…but especially for older lifters. via Brooks Kubic
Anything that makes my life a little simpler, I tell you….
- Barbell or Dumbbell Pullovers
potential should wreckers
- Behind the Neck Pulldowns
Shoulder wreckers, use Pulldowns to the Chest instead, and don’t stretch shoulders at top of the movement.
- Behind the Neck Pull-Ups
Use Pull-Ups to the front instead, don’t fully extend arms, or stretch shoulders at beginning of each rep.
- Press Behind the Neck
Bad idea, and too much stress on the shoulders.
- The Bradford Exercise
The military Press is a much better and much safer option.
- Dumbbell Flyes
Lowering the dumbbells to far to the side stresses the shoulder. OFten enough and heavy enough will guarantee shoulder issues.
- Parallel Dips
A deep stretch at the bottom is far to stressful for the shoulders. Don’t go too low if you choose this one. Smae with rings and V-bars.
- One-Arm Barbell Presses or Barbell Side Presses
- Bench Presses w/ a McDonald Bar
Stick to regular bar for Bench Presses, and don’t go too low.
- Dumbbell Bench Press w/ too much stretch
Use the same range of movement as with Barbell Bench Presses.
- Preacher Bench Curls
Tremendous stress on inner elbow in the extended position.Use regular barbell or dumbbell curls instead.
- Supine Dumbbell Curls
Lots of stress on shoulder and elbows. Use standing barbell curls and dumbbell curls, and 45 degree incline dumbbell curls.
- Elevated Stiff Legged Dead Lifts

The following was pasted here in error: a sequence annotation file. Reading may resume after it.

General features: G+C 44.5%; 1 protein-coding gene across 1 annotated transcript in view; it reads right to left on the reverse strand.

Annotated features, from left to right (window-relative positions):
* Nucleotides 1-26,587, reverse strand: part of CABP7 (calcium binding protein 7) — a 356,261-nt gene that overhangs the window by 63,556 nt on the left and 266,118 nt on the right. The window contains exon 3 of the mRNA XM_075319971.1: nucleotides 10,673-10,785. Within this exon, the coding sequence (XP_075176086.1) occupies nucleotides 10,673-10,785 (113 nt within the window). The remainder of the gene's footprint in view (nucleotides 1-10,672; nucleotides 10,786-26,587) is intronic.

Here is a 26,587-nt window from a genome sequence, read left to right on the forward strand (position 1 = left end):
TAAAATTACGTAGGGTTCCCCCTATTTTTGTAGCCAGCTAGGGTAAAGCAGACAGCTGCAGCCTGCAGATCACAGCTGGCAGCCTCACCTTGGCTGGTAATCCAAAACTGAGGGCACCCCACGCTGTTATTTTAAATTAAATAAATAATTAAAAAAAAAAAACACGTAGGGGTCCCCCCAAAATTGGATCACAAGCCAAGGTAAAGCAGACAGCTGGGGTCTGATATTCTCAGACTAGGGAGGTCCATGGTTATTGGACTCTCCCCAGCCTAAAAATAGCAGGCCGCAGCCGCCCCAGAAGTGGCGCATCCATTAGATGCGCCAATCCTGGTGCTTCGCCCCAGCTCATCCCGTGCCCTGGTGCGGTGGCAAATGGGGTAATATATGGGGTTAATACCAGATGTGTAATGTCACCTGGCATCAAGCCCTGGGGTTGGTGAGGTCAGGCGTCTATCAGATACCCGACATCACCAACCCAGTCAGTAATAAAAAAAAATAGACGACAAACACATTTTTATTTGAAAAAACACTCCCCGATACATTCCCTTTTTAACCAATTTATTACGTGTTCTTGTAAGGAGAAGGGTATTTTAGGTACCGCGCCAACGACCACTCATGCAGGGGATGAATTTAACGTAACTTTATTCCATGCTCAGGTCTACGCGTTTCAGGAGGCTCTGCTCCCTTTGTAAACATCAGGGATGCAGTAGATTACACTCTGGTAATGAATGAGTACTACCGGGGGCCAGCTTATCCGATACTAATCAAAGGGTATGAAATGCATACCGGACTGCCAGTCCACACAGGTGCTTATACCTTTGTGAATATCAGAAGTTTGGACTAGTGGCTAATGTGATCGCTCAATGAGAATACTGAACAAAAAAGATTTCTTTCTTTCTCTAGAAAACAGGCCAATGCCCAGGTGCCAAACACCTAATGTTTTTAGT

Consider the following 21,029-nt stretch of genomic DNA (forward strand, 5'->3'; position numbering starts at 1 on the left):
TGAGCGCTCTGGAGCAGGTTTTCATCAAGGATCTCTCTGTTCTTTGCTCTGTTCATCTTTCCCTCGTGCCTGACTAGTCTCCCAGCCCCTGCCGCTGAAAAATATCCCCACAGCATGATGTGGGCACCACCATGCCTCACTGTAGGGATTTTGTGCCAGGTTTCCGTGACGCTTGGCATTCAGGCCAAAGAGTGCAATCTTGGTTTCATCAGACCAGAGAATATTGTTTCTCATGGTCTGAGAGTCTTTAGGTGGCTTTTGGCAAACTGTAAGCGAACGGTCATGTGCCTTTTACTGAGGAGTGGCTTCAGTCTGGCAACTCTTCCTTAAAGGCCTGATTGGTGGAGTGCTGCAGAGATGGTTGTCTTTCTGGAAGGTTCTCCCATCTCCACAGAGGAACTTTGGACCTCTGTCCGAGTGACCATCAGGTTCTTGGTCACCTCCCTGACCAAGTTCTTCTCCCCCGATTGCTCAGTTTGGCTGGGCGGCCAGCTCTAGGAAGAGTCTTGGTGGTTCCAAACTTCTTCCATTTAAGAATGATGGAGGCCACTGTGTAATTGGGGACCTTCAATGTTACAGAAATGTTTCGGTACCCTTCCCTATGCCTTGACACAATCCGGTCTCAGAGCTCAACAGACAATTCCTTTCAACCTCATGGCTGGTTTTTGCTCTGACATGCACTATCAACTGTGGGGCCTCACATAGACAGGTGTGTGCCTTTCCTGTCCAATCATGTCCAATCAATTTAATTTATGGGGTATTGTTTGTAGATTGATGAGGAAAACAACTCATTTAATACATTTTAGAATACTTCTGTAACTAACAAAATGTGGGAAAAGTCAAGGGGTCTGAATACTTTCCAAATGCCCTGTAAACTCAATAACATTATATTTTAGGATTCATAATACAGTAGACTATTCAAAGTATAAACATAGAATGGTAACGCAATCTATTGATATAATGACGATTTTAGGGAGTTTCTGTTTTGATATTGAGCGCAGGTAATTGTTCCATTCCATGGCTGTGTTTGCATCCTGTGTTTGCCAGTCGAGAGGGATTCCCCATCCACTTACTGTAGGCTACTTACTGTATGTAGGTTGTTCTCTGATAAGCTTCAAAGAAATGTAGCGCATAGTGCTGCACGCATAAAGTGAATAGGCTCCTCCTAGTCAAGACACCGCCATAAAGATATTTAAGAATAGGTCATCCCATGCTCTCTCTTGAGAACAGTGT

- Elevated Deadlifts
- Elevated Rowing
- Stiff-Legged Deadlifts
Not everyone is built for this move: To play it safe, stick to bent-legged deadlifts, Trap Bar deadlifts, power cleans, power snatches, and high pulls.
- T-Bar Rows
Usually done with too much weight and a rounded back.
- Zercher Lift
- Good Mornings
Always risky, so sticking to the same recommendations for Stiff-Legged Deadlifts is the way to go.
- Seated Good Mornings
- Triceps Extensions and French Presses
Well deserved reputation as elbow wreckers; stick to close-grip bench presses (w/ hands no more than 6 inches apart.) Can also do close-grip bench presses on an incline bench.
- Straddle Lift
Great way to hurt the lower back. Stick to Squats, Front Squats, deadlifts and Trap Bar deadlifts; much more effective and safe.
- Jump Squats
Just No. Build explosive strength with squats, front squats, power cleans, power snatches and high pulls.
- Box Squats and Bench Squats
Not good for older lifters. Do bottom position squats w/ a power rack if you wish this type of training.
- Decline Barbell of Dumbbell Bench Press
Older lifters have been known to have strokes or heart attacks doing these moves!
- Sprints and Hill Sprints
Great for younger, but not older lifters, due to Achilles heel fragility.
- Plyometrics and Depth Jumps
Not great for older lifters.
For the heavily muscled over forty, this can cause severe strain and injury.
- Leg Presses on a Vertical Leg Press Machine
Going too low stresses the lower back and spine.
- Any sort of Pullover Machine
Useless and bad for shoulders.
- Round Back Squats
Always squat with a flat back.
- Sit-Ups w/ Straight Legs
Always w/ knees bent.
- Bench Presses w/ Thumbless Grips
- Bench Pressing w/out Safety Racks or Spotters
- Quarter Squats w/out a Power Rack
Not a good idea…
Bad on back and knees for lifters, seek other cardio or use lifting as cardio.
- Power Cleans / Snatches if done Wrong
Flexibility and joint mobility is key, or it can lead to disappointment. Squats, front squats, military presses, bench presses/incline presses, and bent legged or trap-bar deadlifts are the way to go.
- Any Exercise that Hurts!